Designating critical habitat on lands covered by the Coachella Valley MSHCP/NCCP would create duplicative and redundant regulatory efforts, according to both the third and fourth commenters (this issue is discussed further in Response to Comment 18 below). For this reason and those outlined above, the third commenter requested that lands within the Coachella Valley MSHCP/NCCP boundaries be excluded from the final critical habitat designation for Astragalus lentiginosus var. coachellae, and the fourth commenter requested that the Service terminate efforts to adopt a revised critical habitat designation for A. l. var. coachellae.

The third and fourth commenters also asserted that designating critical habitat on lands covered by the Coachella Valley MSHCP/NCCP would create a duplicative and redundant regulatory burden, which they suggest could delay efficient and timely operation and maintenance of water and flood control infrastructure on lands covered by the Coachella Valley MSHCP/NCCP.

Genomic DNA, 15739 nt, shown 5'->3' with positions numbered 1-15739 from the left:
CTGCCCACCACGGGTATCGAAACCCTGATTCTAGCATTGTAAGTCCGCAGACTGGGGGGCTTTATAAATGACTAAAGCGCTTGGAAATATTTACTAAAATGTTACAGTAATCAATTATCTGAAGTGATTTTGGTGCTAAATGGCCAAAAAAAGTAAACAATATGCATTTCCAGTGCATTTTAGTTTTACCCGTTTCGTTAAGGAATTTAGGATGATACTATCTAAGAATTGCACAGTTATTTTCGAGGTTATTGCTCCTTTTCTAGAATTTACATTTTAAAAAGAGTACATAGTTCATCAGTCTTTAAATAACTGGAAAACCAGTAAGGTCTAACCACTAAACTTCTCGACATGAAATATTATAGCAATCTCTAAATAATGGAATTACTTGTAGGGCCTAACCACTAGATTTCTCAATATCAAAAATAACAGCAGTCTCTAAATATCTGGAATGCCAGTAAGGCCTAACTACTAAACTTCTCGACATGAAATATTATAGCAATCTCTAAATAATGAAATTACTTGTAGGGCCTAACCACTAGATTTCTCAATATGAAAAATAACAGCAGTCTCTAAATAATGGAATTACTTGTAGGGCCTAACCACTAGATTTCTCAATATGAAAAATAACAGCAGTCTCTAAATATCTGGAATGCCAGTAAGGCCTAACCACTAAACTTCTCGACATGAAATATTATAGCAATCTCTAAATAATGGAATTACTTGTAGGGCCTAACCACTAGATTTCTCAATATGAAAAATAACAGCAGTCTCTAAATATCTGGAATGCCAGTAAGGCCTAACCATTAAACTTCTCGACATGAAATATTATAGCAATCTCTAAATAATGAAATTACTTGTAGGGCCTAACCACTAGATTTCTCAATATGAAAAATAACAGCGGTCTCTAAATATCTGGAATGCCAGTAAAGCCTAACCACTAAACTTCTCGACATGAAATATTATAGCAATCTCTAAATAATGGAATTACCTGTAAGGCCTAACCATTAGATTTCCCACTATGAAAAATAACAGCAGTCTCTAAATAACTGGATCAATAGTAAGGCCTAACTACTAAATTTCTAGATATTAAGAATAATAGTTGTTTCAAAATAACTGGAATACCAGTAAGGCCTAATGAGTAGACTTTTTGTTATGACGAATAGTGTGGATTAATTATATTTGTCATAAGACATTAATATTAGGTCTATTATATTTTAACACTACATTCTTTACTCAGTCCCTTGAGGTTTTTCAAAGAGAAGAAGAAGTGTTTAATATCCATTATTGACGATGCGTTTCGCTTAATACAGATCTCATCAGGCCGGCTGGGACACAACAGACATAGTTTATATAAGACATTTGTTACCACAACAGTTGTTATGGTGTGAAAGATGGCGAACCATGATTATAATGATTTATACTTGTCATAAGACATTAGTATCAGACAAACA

The third commenter stated that these potential delays could jeopardize public health and safety. This commenter stated that the inclusion of existing flood control facilities within the final critical habitat area would trigger the section 7 consultation process for any Riverside County Flood Control and Water Conservation District maintenance, repair, replacement, and rehabilitation activities. The commenter expressed concern that this may prevent or delay maintenance of these flood control facilities and thereby pose a potential threat to public health and safety. Therefore, the commenter stated that the existing Cabazon Channel, Chino Canyon Levee, Whitewater River Levee, Mission Creek Channel, and Desert Hot Springs Channel Line E facilities should be excluded from the final revised critical habitat designation for Astragalus lentiginosus var. coachellae.

The fourth commenter asserted that this critical habitat designation is unwarranted, redundant, and counterproductive considering the success they assert has already been achieved conserving critical habitat for Astragalus lentiginosus var. coachellae through the Coachella Valley MSHCP/NCCP.